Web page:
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Wanderers, Miraculous Births, and Blacksmiths: Mongol Origin Stories in Mamlūk Histories

Wanderers, Miraculous Births, and Blacksmiths: Mongol Origin Stories in Mamlūk Histories

Paper by Josephine Van den Bent

Given at the Fourth Conference of the School of Mamluk Studies, held in Beirut, on May 11, 2017

Today I want to be talking about origin stories about the Mongols as used in Mamluk sources. For one of the questions that historians in Mamluk times were dealing with was the matter of the Mongols. Not only did they concern themselves with among those activities during their own lifetimes, but they also tried to figure out who it was they were dealing with. Who were the Mongols and where did they come from? Why did they start their extensive conquests?… In an attempt to place the Mongols within the Arab world view many authors mentioned their descend from Noah’s son Japhet but some include more elaborate origin stories in their works.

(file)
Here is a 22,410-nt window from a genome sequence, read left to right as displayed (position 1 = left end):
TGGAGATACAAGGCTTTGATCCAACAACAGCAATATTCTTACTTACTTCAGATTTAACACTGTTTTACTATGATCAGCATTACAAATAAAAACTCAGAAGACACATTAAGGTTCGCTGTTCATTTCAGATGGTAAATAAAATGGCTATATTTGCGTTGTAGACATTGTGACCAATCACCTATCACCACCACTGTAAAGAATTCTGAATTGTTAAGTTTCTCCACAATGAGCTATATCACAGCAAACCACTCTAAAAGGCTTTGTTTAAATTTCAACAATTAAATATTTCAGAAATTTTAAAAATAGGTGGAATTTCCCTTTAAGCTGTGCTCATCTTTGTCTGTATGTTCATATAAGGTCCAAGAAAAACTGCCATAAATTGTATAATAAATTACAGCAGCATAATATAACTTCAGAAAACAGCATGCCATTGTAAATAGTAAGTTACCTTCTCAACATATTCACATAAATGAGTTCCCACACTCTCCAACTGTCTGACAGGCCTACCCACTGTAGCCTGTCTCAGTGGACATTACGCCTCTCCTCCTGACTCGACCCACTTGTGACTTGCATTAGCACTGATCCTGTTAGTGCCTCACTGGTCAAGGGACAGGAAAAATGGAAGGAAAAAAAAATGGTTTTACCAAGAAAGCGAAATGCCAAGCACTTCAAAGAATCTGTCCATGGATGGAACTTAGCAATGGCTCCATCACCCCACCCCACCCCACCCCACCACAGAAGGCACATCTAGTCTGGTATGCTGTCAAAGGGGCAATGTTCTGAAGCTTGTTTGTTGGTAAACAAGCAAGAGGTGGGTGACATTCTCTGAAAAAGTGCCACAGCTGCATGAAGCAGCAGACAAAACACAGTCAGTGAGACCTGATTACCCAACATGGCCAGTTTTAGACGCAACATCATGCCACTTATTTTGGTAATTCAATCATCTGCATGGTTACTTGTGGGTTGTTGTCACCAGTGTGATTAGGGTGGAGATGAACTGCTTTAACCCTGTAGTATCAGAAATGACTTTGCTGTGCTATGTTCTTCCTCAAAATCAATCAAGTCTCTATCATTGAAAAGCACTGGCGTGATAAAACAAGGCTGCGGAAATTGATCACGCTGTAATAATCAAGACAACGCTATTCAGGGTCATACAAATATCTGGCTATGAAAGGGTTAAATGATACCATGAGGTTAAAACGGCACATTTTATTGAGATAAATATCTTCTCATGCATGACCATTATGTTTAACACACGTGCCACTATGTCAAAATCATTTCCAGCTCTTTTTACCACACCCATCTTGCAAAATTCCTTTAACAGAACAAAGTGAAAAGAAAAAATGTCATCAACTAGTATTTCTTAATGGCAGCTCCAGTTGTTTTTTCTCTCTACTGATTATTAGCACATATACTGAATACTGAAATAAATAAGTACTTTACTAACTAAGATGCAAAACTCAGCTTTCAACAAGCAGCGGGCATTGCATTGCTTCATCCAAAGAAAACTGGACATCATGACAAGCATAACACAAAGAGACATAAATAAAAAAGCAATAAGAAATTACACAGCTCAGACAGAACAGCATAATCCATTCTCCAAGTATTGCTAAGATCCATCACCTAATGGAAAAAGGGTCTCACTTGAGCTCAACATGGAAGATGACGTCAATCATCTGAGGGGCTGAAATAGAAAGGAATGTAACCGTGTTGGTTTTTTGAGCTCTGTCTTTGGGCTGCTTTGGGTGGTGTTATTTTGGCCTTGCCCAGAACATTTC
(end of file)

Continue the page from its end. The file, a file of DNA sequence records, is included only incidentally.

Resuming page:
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Josephine Van den Bent is a Post-Doctoral Researcher at Radboud University Nijmegen. To learn more about her research, please visit her Academia.edu page.

Click here to watch more papers given at the Fourth Conference of the School of Mamluk Studies

Top Image: Genghis Khan as portrayed in a 14th-century Yuan era album; now located in the National Palace Museum, Taipei, Taiwan. 

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